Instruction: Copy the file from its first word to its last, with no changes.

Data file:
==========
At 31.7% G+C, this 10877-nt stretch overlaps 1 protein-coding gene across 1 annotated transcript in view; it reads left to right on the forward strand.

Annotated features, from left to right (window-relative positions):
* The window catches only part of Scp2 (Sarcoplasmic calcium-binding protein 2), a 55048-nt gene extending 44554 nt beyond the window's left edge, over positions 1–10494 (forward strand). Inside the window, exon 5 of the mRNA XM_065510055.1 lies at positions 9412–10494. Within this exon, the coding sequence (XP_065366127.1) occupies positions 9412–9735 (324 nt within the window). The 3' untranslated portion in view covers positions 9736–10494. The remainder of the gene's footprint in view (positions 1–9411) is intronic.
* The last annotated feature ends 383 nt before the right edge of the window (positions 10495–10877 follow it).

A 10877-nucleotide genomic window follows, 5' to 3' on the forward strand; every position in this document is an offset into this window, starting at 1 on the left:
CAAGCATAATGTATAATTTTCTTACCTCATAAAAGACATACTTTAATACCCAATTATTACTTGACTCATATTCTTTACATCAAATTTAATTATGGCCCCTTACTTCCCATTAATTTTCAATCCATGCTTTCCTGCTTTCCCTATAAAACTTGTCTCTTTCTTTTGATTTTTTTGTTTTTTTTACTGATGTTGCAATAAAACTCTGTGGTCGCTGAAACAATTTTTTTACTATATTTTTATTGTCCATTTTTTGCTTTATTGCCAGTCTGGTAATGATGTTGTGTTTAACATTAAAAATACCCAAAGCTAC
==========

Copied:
At 31.7% G+C, this 10877-nt stretch overlaps 1 protein-coding gene across 1 annotated transcript in view; it reads left to right on the forward strand.

Annotated features, from left to right (window-relative positions):
* The window catches only part of Scp2 (Sarcoplasmic calcium-binding protein 2), a 55048-nt gene extending 44554 nt beyond the window's left edge, over positions 1–10494 (forward strand). Inside the window, exon 5 of the mRNA XM_065510055.1 lies at positions 9412–10494. Within this exon, the coding sequence (XP_065366127.1) occupies positions 9412–9735 (324 nt within the window). The 3' untranslated portion in view covers positions 9736–10494. The remainder of the gene's footprint in view (positions 1–9411) is intronic.
* The last annotated feature ends 383 nt before the right edge of the window (positions 10495–10877 follow it).

A 10877-nucleotide genomic window follows, 5' to 3' on the forward strand; every position in this document is an offset into this window, starting at 1 on the left:
CAAGCATAATGTATAATTTTCTTACCTCATAAAAGACATACTTTAATACCCAATTATTACTTGACTCATATTCTTTACATCAAATTTAATTATGGCCCCTTACTTCCCATTAATTTTCAATCCATGCTTTCCTGCTTTCCCTATAAAACTTGTCTCTTTCTTTTGATTTTTTTGTTTTTTTTACTGATGTTGCAATAAAACTCTGTGGTCGCTGAAACAATTTTTTTACTATATTTTTATTGTCCATTTTTTGCTTTATTGCCAGTCTGGTAATGATGTTGTGTTTAACATTAAAAATACCCAAAGCTAC